Archer hosts annual Diversity, Equity, Inclusion Conference

Misha+Mehta+%2720+reads+her+poem%2C+%22A+Letter+to+the+British%2C%22+to+the+Archer+community+at+the+conference.+Students+from+all+grades+were+asked+to+perform+at+the+conference.
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Archer hosts annual Diversity, Equity, Inclusion Conference

Misha Mehta '20 reads her poem,

Misha Mehta '20 reads her poem, "A Letter to the British," to the Archer community at the conference. Students from all grades were asked to perform at the conference.

Photo credit: Liz Haltrecht

Misha Mehta '20 reads her poem, "A Letter to the British," to the Archer community at the conference. Students from all grades were asked to perform at the conference.

Photo credit: Liz Haltrecht

Photo credit: Liz Haltrecht

Misha Mehta '20 reads her poem, "A Letter to the British," to the Archer community at the conference. Students from all grades were asked to perform at the conference.

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Student, faculty and staff alike explored facets of identity during the annual Diversity, Equity and Inclusion Conference, which was held in place of classes on Tuesday, Jan. 29.

Senior Sidney Velasquez, who was one of the student planners of the conference, said that a major goal was to “push” conversations beyond the surface level.

“We understand that many people walk into the conference with a pretty decent understanding of surface-level issues, so we strived to delve deeper this year,” Velasquez said. “By integrating student-led workshops, performances in the morning and more interactive debriefs, we were excited to see more engagement from all members of the Archer community.”

Head of School Elizabeth English started the day off with a speech focusing on the importance of diversity. She recounted a lack of openness at an independent school she worked at years ago in order to underscore the importance of the day’s theme, “Courage to Be.”

“Teachers and students who were not heterosexual couldn’t be open about who they were and it was really sad. Can you imagine that?” English said. “Something that is so essential and central to your identity and you can’t be open about that. The way that changed over the years is by people having the courage to tell their story and by others having the courage to hear them with an open heart. ”

The day consisted of two workshop periods, where students chose from a variety of options like “Shedding Light on Human Rights,” “The Elephant in the Room: Respectful Political Discourse at Archer” and “Let’s Talk Asian American.” Sophomore Nadia Charles attended a session called “Women and Domestic Violence,” which she found informative and surprising.

“I know a lot about domestic violence that I didn’t know before,” Charles said. “I thought it was only physical and that it only happened to women, but knowing that it is a high percentage of men that get assaulted and that are actually scared of women is very shocking to me.”

The upper school also watched the movie “The Hate U Give,” which chronicles a young black teenager finding her voice to speak out against police brutality.

“We felt that the movie effectively allowed for meaningful discussion because of the intricacies displayed. Additionally, we felt that the film was more approachable because of its narrative, ‘historical-fiction’ style,” Velasquez said. “We did not want two hours spent with students not enjoying the material, and we felt that a movie would successfully maintain engagement. We also felt that the controversies surrounding the movie, along with the content covered within it, allowed us to facilitate a nuanced discussion.”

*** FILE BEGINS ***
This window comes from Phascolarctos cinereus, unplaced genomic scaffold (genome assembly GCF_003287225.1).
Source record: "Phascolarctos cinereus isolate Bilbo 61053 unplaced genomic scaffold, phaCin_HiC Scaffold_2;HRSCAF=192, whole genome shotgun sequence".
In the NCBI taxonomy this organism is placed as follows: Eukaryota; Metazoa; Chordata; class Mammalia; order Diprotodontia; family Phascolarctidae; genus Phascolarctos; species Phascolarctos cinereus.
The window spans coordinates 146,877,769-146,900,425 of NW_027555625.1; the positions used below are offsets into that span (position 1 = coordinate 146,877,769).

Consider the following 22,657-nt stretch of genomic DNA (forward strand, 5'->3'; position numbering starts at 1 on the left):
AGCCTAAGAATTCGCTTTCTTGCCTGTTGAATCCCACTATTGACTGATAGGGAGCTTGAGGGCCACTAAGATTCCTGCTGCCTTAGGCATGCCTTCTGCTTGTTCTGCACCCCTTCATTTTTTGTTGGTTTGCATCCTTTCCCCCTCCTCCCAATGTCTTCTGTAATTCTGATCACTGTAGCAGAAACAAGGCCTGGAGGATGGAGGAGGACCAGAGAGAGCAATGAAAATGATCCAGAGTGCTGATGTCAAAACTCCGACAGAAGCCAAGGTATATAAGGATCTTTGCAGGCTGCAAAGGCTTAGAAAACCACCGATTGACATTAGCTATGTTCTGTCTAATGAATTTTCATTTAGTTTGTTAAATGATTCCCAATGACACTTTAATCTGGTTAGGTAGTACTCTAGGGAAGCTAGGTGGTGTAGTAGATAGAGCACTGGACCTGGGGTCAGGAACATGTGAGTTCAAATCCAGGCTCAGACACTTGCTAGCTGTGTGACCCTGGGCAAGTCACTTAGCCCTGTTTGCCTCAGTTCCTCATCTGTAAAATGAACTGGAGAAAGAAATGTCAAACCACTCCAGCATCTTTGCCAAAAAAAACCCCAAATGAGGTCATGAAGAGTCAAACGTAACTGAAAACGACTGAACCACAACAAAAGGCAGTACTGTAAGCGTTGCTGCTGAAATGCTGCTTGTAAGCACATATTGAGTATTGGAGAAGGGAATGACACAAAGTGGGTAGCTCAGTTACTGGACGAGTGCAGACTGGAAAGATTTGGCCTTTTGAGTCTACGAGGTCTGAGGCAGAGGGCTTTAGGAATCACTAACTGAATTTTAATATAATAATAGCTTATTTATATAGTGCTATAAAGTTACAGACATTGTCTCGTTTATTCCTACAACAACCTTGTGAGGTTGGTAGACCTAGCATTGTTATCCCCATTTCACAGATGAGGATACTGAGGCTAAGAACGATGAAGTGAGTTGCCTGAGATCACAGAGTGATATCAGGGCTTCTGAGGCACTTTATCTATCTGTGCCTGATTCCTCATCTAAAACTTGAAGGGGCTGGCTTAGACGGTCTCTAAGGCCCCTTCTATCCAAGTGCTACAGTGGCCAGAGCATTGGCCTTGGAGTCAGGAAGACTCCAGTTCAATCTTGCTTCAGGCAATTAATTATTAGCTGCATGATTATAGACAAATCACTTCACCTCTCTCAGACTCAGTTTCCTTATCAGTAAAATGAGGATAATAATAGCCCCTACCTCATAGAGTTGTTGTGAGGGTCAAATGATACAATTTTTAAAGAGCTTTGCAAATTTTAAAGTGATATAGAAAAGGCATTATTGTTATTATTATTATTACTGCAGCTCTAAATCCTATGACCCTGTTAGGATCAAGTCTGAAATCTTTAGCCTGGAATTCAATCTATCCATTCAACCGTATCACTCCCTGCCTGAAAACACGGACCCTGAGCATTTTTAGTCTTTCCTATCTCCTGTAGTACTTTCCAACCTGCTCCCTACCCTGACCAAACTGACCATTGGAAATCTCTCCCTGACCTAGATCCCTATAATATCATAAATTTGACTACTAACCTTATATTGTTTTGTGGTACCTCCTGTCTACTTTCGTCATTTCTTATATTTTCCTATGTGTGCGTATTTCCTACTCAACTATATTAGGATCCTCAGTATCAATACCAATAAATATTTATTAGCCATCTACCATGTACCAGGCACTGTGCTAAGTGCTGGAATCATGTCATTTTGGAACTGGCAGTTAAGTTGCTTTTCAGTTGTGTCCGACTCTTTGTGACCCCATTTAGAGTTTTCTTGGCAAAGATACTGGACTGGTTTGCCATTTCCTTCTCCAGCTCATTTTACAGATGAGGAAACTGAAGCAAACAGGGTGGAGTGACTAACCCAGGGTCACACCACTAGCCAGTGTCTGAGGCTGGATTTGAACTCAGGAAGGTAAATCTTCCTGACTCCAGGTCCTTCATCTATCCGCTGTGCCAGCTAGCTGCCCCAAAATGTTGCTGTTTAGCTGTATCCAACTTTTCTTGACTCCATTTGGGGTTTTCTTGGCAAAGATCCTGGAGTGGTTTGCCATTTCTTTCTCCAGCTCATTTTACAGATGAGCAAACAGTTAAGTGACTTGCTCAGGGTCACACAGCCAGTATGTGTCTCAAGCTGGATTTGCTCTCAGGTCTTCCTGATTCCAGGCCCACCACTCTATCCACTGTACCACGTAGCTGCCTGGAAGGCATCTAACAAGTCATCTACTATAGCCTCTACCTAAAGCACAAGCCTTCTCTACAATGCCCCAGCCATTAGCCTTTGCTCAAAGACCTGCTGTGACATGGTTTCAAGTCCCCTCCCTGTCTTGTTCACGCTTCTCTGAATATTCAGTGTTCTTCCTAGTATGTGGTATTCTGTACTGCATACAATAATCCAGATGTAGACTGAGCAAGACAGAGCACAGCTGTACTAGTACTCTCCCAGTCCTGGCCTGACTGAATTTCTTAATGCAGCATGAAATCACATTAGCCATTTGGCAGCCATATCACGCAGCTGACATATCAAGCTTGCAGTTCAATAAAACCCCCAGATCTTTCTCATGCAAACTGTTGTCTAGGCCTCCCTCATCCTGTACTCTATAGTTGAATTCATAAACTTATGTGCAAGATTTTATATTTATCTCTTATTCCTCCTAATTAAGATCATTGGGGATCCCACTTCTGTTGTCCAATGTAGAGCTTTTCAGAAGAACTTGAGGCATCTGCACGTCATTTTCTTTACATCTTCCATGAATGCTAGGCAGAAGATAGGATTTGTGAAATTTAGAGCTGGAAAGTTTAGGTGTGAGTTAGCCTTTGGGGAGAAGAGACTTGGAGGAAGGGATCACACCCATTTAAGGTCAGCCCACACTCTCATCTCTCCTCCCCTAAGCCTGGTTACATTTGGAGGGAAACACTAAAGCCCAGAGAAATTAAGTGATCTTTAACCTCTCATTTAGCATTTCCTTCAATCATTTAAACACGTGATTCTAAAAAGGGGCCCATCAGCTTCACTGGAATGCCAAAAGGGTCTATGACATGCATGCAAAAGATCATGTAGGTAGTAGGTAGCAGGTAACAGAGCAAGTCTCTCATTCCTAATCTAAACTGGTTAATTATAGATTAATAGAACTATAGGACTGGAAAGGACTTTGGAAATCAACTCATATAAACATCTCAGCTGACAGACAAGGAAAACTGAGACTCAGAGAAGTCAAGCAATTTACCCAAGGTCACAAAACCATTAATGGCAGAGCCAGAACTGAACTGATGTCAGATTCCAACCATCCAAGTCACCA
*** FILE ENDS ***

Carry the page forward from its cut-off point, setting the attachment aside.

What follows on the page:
Sophomore Mackenzie Turner watched “The Hate U Give” during the conference and said she “really enjoyed” the film.

“I felt like it was an experience that all teens our age could relate to,” Turner said. “No matter what walk of life you come from, or what area you live in, you can find a part that relates to you and you can really learn about different parts of life that you may not experience on your day-to-day.”

Photo credit: Amelia Stone
Advisers gave students a pamphlet at the beginning of the day which featured the conference’s theme: “Courage to Be.” The booklet contained the day’s schedule and essential questions.

Junior Sarah Khneysser had seen the film prior to the conference but found new things to consider when she watched it again.

“Watching it again, and really picking up on little things, just made me realize how much is going on that I don’t know about,” Khneysser said. “Even though I couldn’t relate to the movie in the sense of race, I could in a way that we go to a white, privileged school… I feel like I don’t realize the struggles for other people… [The movie] made me realize a lot that I really didn’t think of before.”

The middle school watched “Right Footed,” a documentary about Jessica Cox, a woman born without legs and arms. Eighth-grader Lucy Brodsky said the film was “enlightening.”

“It was really inspiring how even though the main character was disabled, she was still able to spread courage,” Brodsky said.

At the end of the conference, students participated in different reflection processes, which ranged from dance to journaling to open session. Senior Ella Tollman participated in the open session, which she found helpful.

“We spoke about our feelings towards the day and the movie we watched and how it influenced us,” Tollman said. “It was just a really [supportive] environment even though it was a small group.”

Junior Grace Carter said that the conference enabled her to “realize that the world is so much bigger than just us.”

“Understandably, people get caught up in their lives and doing their own things,” she said, “so to have a day where we can learn from one another and empathize [is important].”

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